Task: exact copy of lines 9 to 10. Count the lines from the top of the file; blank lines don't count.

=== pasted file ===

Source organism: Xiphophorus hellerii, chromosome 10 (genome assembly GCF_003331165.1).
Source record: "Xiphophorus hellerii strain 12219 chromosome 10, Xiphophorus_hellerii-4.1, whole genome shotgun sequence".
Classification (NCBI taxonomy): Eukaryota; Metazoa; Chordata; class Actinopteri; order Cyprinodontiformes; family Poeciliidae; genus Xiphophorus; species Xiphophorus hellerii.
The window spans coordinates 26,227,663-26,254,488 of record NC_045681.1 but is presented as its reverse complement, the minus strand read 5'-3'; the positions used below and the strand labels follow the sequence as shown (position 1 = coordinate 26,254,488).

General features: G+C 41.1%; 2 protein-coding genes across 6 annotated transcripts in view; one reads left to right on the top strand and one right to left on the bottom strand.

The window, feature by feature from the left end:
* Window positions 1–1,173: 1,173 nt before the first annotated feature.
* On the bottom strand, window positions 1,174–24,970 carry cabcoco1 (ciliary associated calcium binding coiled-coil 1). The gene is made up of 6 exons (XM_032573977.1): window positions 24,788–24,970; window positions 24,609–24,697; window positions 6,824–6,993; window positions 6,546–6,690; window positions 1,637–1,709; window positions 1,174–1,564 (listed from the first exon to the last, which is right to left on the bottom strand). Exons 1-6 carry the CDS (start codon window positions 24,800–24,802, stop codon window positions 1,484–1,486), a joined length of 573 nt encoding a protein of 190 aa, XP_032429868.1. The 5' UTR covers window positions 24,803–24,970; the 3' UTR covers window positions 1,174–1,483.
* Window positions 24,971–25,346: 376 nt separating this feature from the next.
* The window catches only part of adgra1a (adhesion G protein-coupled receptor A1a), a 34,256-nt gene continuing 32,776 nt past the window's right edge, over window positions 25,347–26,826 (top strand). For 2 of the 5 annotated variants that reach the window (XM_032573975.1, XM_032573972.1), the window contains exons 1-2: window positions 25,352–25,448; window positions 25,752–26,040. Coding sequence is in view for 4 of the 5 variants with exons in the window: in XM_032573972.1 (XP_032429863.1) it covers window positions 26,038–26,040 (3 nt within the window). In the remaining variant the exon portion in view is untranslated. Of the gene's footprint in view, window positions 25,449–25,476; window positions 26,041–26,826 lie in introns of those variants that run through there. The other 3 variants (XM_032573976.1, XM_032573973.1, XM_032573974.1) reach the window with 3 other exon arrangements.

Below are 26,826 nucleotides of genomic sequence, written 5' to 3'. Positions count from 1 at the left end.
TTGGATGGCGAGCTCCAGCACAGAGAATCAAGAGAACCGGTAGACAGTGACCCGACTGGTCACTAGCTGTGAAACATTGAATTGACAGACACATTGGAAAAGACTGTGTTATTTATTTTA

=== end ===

* Window positions 24,971–25,346: 376 nt separating this feature from the next.
* The window catches only part of adgra1a (adhesion G protein-coupled receptor A1a), a 34,256-nt gene continuing 32,776 nt past the window's right edge, over window positions 25,347–26,826 (top strand). For 2 of the 5 annotated variants that reach the window (XM_032573975.1, XM_032573972.1), the window contains exons 1-2: window positions 25,352–25,448; window positions 25,752–26,040. Coding sequence is in view for 4 of the 5 variants with exons in the window: in XM_032573972.1 (XP_032429863.1) it covers window positions 26,038–26,040 (3 nt within the window). In the remaining variant the exon portion in view is untranslated. Of the gene's footprint in view, window positions 25,449–25,476; window positions 26,041–26,826 lie in introns of those variants that run through there. The other 3 variants (XM_032573976.1, XM_032573973.1, XM_032573974.1) reach the window with 3 other exon arrangements.